Does Space Matter Anymore?

From the LiveScience Water Cooler.

Maybe, again, yes. Sure! Scientists inside and outside NASA have been arguing about where to go out there ever since George W. Bush's grand space plan was announced in 2004. Bush's sweeping vision was to put humans back on the moon by 2020 and then head for Mars.

Many experts and analysts (and scientists and politicians) have long felt the plan had no White House muscle behind it, however. Neat ideas, no muster to carry them out.

Now our sister publication Space News points out President-elect Barack Obama has offered more specifics about his plans for NASA than any U.S. presidential candidate in history. He pledged to add $2 billion to the U.S. space agency's budget to narrow the gap between the space shuttle's retirement and the first flight of its successor. Whether that results in getting humans out of Earth orbit remains to be seen, of course, especially in today's tight budget environment.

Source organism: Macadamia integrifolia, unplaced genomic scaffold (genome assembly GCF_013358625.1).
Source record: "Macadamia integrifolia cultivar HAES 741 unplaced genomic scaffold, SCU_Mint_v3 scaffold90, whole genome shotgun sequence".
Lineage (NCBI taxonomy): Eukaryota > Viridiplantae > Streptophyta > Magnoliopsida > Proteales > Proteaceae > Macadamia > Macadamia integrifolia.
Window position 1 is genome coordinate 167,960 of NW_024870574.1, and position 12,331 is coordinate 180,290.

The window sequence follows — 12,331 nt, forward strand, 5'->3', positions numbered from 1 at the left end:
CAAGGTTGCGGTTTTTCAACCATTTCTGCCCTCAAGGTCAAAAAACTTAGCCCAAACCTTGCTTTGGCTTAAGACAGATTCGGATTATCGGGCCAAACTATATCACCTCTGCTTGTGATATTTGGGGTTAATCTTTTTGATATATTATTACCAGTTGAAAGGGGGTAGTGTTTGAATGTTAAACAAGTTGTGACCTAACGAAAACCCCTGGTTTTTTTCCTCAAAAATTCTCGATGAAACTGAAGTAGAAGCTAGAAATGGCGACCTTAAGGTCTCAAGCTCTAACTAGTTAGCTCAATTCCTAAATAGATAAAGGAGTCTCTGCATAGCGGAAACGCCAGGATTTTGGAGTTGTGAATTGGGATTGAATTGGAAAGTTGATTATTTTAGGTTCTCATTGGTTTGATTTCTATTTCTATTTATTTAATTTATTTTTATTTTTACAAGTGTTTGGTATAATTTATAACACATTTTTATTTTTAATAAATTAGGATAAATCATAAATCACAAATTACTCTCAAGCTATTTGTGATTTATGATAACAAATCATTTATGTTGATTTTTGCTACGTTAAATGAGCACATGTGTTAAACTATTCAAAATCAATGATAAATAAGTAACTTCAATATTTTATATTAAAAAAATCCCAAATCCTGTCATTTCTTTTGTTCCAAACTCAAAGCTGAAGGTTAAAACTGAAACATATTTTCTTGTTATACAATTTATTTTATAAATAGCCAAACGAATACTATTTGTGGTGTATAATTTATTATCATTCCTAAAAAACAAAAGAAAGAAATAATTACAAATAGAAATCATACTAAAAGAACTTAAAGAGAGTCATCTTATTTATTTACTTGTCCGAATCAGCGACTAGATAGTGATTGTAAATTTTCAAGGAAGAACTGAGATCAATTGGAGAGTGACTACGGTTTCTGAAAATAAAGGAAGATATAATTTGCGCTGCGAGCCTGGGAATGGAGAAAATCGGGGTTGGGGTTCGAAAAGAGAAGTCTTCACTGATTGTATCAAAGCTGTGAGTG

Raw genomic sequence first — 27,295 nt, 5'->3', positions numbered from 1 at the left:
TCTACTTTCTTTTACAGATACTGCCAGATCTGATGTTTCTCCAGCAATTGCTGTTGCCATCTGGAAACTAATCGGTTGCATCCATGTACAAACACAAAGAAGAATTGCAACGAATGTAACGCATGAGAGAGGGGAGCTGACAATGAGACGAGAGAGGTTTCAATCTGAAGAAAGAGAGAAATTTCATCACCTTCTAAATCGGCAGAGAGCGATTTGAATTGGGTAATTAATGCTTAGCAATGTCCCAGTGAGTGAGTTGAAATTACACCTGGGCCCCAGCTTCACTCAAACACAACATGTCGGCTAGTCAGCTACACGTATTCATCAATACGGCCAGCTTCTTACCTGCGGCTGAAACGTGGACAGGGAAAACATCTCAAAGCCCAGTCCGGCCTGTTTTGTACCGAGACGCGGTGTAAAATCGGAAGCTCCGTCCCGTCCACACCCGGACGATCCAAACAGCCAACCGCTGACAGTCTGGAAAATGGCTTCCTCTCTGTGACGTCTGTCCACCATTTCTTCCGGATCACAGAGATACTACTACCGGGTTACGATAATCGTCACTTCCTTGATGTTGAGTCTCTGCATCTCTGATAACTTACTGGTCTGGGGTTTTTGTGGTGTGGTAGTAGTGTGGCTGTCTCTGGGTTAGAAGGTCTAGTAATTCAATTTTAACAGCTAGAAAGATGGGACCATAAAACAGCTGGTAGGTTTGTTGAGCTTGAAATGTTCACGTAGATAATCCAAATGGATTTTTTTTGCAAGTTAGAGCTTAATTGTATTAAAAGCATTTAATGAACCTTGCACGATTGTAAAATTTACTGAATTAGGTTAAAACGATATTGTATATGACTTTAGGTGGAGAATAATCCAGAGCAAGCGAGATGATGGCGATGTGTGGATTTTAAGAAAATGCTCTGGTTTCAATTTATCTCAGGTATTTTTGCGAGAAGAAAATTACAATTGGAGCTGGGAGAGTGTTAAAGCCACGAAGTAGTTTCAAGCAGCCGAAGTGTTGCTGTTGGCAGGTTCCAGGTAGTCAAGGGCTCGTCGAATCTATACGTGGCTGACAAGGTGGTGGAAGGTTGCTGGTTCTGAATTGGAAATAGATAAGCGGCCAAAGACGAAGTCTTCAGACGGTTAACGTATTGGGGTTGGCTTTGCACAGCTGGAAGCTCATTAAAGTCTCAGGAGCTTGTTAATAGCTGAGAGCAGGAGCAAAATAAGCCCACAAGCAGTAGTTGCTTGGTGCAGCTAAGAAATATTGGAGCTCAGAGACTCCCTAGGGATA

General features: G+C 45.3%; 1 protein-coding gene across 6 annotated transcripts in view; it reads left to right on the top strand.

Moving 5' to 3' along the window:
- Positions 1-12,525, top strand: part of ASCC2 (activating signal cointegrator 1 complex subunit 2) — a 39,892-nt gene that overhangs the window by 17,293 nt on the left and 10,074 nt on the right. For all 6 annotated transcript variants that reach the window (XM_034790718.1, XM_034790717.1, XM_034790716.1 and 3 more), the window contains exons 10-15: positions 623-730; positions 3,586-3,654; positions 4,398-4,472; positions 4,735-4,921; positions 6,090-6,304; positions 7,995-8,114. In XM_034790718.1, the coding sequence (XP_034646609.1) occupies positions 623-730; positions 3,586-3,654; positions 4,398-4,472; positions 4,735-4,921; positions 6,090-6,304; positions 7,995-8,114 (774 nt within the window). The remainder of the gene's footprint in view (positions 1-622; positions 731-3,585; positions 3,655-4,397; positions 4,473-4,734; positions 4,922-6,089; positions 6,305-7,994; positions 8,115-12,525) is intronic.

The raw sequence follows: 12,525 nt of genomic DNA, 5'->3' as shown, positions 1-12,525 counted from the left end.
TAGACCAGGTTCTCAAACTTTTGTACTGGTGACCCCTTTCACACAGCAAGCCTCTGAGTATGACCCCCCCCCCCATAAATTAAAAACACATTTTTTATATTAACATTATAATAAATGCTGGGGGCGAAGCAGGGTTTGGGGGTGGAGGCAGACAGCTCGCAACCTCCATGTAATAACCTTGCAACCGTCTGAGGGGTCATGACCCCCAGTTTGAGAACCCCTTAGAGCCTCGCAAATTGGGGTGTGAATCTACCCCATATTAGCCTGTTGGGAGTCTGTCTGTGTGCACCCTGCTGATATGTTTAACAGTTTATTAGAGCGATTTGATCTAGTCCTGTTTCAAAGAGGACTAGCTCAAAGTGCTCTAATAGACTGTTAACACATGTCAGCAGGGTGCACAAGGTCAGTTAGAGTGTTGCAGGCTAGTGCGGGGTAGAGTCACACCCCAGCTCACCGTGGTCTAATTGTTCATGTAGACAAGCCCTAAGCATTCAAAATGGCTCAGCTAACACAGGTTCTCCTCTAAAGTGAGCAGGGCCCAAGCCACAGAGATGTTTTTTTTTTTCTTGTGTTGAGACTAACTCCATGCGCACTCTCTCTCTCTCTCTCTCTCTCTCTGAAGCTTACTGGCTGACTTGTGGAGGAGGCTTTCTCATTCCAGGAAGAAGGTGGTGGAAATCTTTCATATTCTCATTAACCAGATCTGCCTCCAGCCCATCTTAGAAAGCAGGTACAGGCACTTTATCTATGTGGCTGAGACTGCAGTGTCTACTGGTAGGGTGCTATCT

Obama also endorses sending human missions to the Moon by 2020. But we all know things are different now.

"Unfortunately, some of these commitments could potentially yield to other commitments made regarding new fiscal realities and timing," said Mark Albrecht, a former top aerospace executive who helped advise McCain on space issues.

Many space enthusiasts remain ambitious: They just want a plan to put humans on Mars, period. Leonard David, a columnist at our other sister publication,, now reports a new plan will be floated up from the ranks this week for Obama and Congress to consider. It was reportedly written "with an eye to the world's current economic situation" yet calls for "vigorous" exploration.

Robert is an independent health and science journalist and writer based in Phoenix, Arizona. He is a former editor-in-chief of Live Science with over 20 years of experience as a reporter and editor. He has worked on websites such as and Tom's Guide, and is a contributor on Medium (opens in new tab), covering how we age and how to optimize the mind and body through time. He has a journalism degree from Humboldt State University in California.